MARC Warren, who’d slipped into the golfing wilderness just under two years ago, is back amongst the game’s elite after climbing into the world’s top 100 on the strength of a career-best display in a major.
In tying for 12th behind Jason Dufner in the USPGA Championship at Oak Hill, the 32-year-old jumped 13 places to 99th in the latest world rankings, joining three compatriots – Martin Laird, Paul Lawrie and Stephen Gallacher – in the top 100.
It’s been quite a turnaround for Warren, who was down in 573rd after the KLM Open in mid-September 2011, when he was mainly having to rely on invitations for European Tour events after losing his card at the end of the previous season.
Finding himself back on the Challenge Tour, where he’d won twice before graduating to the main circuit and repeating the feat there, was hard to stomach for the man who joined forces with Colin Montgomerie to record Scotland’s first World Cup win at Mission Hills in China in 2007.
But, confident he was working on the right things with coach Peter Cowan after a much-publicised split with Bob Torrance, Warren never lost faith in his own ability and used the Dunhill Links Championship two years ago as the springboard to turn his career around. The Glaswegian finished joint-fifth at St Andrews to regain his playing privileges last season, finished 55th in the Race to Dubai and, lying 18th after picking up a cheque for just under £90,000 at Oak Hill, has jumped above both Gallacher (19th) and Scott Jamieson (22nd) on that list this year.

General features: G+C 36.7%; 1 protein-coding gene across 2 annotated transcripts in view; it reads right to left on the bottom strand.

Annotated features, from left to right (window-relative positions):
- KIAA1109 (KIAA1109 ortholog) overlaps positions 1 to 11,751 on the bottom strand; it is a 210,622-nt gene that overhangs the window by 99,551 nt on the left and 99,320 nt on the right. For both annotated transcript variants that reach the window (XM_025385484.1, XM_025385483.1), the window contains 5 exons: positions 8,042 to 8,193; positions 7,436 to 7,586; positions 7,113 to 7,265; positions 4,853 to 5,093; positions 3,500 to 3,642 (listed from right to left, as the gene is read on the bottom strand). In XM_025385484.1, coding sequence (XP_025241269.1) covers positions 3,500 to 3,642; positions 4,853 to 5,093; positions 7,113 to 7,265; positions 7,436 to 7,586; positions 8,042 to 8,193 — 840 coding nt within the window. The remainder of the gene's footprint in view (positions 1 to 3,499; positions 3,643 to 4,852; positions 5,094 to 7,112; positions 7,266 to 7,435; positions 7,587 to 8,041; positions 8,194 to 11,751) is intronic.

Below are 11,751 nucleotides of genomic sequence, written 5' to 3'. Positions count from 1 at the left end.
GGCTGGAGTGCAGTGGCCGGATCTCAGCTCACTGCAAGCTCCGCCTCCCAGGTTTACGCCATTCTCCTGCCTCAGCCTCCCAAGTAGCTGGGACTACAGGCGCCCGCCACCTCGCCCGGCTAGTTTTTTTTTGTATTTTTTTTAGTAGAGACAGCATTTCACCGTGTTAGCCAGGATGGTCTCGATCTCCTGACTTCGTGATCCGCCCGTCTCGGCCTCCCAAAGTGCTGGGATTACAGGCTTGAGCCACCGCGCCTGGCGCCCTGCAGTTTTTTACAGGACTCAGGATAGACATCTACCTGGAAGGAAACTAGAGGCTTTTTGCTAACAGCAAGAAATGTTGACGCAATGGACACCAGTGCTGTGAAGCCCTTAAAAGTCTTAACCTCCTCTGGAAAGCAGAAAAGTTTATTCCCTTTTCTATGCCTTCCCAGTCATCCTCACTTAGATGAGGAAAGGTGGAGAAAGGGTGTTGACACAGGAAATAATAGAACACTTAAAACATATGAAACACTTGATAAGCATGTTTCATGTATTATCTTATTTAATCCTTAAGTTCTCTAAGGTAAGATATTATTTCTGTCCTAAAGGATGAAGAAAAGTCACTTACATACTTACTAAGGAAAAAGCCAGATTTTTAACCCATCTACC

“This is just another step in the right direction,” admitted Warren as he reflected on bouncing back from an opening 74 with splendid sub-par efforts of 67, 68 and 69. “A good finish in a major is something I’ve not done before and to finish one, especially the USPGA, with three rounds in the 60s is very pleasing. I felt really comfortable and confident with everything I was doing. The last three days felt very stress-free, which is unusual on a golf course as though as this.”
Having just missed out on the top-ten spot that would have earned him a start in this week’s Wyndham Championship on the PGA Tour, Warren’s next outing will be on home soil in the Johnnie Walker Championship at Gleneagles, where he claimed victory in2007.
Next week’s event is the last chance candidates for the 2014 Ryder Cup at the Perthshire venue will get for a competitive outing on the PGA Centenary Course before the match against the Americans and Warren will be amongst those players looking to lay down a marker in European captain Paul McGinley’s thick dossier.
The qualifying race to earn automatic selection for the Irishman’s team starts the week after next in the Wales Open at Celtic Manor, where the Scot will also be aiming to make his presence felt by continuing to show he’s been unaffected by seeing three winning positions slip from his grasp over the past 13 months. Sky Sports’ Mark Roe, for one, thinks Warren’s confidence has been dented by those disappointments, but, by the looks of things, the Scot has the talent and determination to prove him wrong.